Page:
Immune Modulation as a Therapeutic Option During the SARS-CoV-2 Outbreak: The Case for Antimalarial Aminoquinolines
- 1Aix Marseille Univ, IRD, APHM, MEPHI, Marseille, France
- 2IHU-Méditerranée Infection, Marseille, France
The rapid spread, severity, and lack of specific treatment for COVID-19 resulted in hasty drug repurposing. Conceptually, trials of antivirals were well-accepted, but twentieth century antimalarials sparked an impassioned global debate. Notwithstanding, antiviral and immunomodulatory effects of aminoquinolines have been investigated in vitro, in vivo and in clinical trials for more than 30 years. We review the mechanisms of action of (hydroxy)chloroquine on immune cells and networks and discuss promises and pitfalls in the fight against SARS-CoV-2, the agent of the COVID-19 outbreak.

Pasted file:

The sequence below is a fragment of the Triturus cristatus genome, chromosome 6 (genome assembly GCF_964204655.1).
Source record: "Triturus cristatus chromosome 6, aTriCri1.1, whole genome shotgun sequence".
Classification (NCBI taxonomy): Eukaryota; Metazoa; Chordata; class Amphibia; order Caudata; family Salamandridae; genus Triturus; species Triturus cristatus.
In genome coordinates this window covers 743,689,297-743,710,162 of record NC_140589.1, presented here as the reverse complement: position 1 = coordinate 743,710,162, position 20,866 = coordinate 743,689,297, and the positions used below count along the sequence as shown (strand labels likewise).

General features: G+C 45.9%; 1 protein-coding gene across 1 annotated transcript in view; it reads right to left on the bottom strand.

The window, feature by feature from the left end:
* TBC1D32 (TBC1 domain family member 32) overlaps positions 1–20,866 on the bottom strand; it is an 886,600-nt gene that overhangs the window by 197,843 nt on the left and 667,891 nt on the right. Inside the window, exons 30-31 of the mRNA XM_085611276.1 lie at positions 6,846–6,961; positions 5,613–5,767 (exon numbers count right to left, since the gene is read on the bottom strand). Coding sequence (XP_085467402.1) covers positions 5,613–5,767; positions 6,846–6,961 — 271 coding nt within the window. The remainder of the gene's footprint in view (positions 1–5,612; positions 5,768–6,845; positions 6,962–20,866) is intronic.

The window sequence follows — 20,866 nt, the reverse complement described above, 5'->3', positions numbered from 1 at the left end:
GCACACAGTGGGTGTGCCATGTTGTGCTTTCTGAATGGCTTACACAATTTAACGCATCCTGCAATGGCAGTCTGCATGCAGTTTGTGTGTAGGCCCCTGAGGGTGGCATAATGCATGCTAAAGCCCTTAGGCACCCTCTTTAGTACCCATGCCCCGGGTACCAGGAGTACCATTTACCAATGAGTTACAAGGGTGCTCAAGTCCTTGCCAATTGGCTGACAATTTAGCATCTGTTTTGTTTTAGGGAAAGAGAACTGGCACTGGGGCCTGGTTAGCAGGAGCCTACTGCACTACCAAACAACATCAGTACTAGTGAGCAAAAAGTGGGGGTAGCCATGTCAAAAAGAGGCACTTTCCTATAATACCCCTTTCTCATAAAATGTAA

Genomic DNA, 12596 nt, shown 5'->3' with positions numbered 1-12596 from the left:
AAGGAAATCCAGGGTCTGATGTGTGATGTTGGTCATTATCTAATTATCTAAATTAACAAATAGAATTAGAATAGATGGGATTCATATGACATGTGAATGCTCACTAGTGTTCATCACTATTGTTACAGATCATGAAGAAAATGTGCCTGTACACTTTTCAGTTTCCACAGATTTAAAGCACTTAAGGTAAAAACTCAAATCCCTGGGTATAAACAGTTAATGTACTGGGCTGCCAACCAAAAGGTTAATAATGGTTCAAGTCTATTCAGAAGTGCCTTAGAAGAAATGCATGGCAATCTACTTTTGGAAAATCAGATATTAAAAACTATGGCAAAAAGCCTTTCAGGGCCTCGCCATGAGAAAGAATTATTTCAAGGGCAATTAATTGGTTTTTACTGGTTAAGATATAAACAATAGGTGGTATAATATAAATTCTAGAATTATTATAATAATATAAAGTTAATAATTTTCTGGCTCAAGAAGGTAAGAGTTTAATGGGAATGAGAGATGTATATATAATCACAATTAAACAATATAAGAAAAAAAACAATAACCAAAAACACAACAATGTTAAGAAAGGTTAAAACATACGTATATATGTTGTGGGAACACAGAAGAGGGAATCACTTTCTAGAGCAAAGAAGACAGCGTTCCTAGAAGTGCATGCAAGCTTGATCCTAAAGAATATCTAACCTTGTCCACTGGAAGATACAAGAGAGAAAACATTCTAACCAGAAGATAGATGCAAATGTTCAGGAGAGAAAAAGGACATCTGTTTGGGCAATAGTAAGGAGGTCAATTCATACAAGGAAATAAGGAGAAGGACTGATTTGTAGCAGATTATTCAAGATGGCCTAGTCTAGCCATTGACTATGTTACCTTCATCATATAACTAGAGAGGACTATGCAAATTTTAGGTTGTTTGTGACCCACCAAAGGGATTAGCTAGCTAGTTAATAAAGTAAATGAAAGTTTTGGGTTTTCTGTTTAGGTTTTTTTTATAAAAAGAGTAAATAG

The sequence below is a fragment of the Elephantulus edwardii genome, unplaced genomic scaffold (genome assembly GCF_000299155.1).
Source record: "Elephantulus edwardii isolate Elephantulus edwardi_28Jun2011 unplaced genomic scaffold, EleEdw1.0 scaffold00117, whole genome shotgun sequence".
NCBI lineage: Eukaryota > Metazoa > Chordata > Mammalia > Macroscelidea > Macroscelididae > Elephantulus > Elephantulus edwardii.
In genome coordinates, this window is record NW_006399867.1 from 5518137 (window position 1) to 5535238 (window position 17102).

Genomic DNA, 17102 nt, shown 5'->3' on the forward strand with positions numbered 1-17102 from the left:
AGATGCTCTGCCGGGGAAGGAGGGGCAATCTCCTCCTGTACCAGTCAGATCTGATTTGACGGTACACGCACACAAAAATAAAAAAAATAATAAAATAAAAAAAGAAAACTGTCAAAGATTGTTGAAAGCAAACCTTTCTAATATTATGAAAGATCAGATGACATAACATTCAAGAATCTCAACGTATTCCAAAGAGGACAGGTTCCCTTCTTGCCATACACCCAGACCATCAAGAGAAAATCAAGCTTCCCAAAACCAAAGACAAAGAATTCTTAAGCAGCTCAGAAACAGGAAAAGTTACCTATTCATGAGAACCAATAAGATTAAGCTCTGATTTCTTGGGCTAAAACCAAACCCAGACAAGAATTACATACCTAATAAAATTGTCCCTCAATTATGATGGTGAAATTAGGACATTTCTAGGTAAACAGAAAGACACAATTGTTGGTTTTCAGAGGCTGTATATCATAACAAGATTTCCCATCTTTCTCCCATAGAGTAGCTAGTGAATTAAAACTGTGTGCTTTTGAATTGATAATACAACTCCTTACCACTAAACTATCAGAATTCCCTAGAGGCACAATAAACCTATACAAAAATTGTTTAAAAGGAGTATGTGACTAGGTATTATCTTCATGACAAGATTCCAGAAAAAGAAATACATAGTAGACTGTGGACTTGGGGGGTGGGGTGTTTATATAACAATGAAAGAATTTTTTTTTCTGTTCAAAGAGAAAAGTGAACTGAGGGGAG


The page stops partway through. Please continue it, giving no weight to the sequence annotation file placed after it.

The rapid spread and severity of the coronavirus disease 2019 (COVID-19) have been accentuated by the lack of a specific treatment and resulted in hasty drug repurposing. Conceptually, trials of molecules like remdesivir or lopinavir already used for combatting emergent viruses were well-accepted. Conversely, repurposing drugs that collective memory associated with twentieth century antimalarial treatment sparked an impassioned global debate. Notwithstanding, antiviral and immunomodulatory effects of chloroquine (CQ) and hydroxychloroquine (HCQ), now including Severe Acute Respiratory Syndrome Coronavirus 2 (SARS-CoV-2), have been investigated for more than 30 years in vitro, in vivo and in clinical trials (1–3). Among 2,654 clinical trials on COVID-19 registered with Clinicaltrials.gov from 43 countries and all continents by mid-July 2020, 239 included HCQ treatment or prophylaxis while 82 addressed CQ (clinicaltrials.gov, accessed July 17, 2020). At the same date, published available results were scarce, with only 13 papers identified as clinical trials in a PubMed search with the filters HCQ and 1 year, and 20 for CQ (pubmed.ncbi.nlm.nih.gov, accessed July 17, 2020). Here, we will review and comment CQ/HCQ effects on immune responses, aiming to identify their promises and pitfalls in the fight against SARS-CoV-2, the agent of the COVID-19 outbreak.